Don’t be angry, but sometimes doctors with best intentions maintain a mindset of medical conservatism, holding onto old traditional beliefs about treatment even when it is not consistent with modern research. You are not alone if the following scenario is what you have experienced regarding your teenager with lazy eye. But on a positive note, now there is solid scientific evidence that corrects the well intended misinformed.
If your teenager has lazy eye (Amblyopia), you may have been told, even by your doctor, that there is nothing more that can be done to help. It may have gone something like this, “Sorry, what is lost is lost. If this would only have been caught early or if he would have worn his eye patch like he was supposed to when he was young it could have been helped. But now you will just have to accept the fact that your teen has poor eyesight and poor depth perception because the window of time, called the critical period, has past.”
Now how does that make you feel? Like most loving parents, you begin to feel guilty and then a sense of worry. A guilty feeling because your teenager is left with a disabling eye problem that, had it been treated earlier, could have prevented. A feeling of worry because now, among other things, your teen is starting to drive a car and with untreatable defective sight and poor depth perception!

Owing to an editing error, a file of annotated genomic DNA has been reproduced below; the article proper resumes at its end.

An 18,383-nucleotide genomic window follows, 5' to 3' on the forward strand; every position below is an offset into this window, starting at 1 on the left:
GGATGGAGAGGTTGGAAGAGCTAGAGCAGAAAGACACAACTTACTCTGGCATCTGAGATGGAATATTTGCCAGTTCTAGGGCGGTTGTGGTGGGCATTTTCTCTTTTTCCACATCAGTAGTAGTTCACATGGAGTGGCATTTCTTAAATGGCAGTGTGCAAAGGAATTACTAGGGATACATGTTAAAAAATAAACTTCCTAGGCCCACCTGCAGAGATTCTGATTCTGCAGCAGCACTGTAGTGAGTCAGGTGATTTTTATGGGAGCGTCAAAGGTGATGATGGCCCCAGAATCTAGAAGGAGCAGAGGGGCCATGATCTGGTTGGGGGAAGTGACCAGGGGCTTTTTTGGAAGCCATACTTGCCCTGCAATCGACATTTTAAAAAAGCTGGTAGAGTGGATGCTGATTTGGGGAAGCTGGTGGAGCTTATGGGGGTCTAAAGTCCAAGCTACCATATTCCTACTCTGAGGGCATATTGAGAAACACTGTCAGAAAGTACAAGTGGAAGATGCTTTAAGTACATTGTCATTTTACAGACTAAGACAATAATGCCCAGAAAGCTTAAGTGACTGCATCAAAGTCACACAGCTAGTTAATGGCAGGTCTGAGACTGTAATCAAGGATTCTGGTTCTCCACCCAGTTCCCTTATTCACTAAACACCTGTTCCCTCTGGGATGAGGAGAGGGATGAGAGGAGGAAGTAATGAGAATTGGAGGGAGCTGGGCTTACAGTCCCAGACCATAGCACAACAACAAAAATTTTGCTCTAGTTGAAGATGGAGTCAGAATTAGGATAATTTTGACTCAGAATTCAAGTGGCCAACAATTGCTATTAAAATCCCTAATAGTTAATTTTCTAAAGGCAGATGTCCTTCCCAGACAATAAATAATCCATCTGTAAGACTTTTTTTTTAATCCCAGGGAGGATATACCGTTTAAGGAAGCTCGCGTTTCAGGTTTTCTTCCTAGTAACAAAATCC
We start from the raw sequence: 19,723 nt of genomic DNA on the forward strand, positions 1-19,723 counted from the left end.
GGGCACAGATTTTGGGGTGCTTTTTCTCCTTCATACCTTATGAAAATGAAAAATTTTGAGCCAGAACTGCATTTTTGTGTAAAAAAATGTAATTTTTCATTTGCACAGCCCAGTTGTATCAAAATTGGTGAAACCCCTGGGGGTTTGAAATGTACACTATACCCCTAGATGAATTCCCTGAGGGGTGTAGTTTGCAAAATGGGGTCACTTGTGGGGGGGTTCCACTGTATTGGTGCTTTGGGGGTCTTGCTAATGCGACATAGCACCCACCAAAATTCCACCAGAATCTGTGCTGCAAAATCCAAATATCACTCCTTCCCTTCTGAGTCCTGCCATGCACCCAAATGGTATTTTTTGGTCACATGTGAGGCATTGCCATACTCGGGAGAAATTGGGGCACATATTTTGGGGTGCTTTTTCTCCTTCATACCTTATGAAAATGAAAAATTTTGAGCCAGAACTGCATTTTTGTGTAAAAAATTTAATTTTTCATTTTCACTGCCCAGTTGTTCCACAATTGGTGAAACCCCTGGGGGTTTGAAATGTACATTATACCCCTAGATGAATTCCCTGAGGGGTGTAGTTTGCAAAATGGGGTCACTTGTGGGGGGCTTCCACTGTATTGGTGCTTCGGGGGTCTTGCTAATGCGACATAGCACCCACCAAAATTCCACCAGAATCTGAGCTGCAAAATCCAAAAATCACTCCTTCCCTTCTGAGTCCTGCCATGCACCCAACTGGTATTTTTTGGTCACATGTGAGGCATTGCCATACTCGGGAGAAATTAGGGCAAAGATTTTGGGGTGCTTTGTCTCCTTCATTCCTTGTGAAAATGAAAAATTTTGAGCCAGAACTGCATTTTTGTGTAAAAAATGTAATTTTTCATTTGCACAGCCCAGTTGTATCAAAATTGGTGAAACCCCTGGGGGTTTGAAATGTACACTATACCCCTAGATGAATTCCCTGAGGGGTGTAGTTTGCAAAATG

But, what may be more upsetting to know is that this information you have been given about the critical period, which still hangs-on in many physician circles today, is based on outdated information that was derived from research done in 1960s using occlusion models on cats. Yes, the information you have been given about the critical period is based on animal studies 50 years ago!
And yet here is the silver lining. While it is true that there is a critical period for cats, modern research studies demonstrate that age is not a barrier when using the latest and advanced models of vision development and rehabilitation on humans. Simply put, teenagers and even older adults with Amblyopia can be successfully treated as long as the treatment utilizes binocular vision development and rehabilitation as the primary mode of treatment. Click here
Our patient Emily says it best in her story.
To obtain an expanded collection of helpful in depth VisionHelp Blog posts on Amblyopia, including scholarly published studies in medical journals, click here!
To find a doctor who provides advanced treatment for Amblyopia go to the College of Optometrists in Vision Development website at www.covd.org and click on the Doctor Locator and search for a doctor nearest you.
Dan L. Fortenbacher, O.D., FCOVD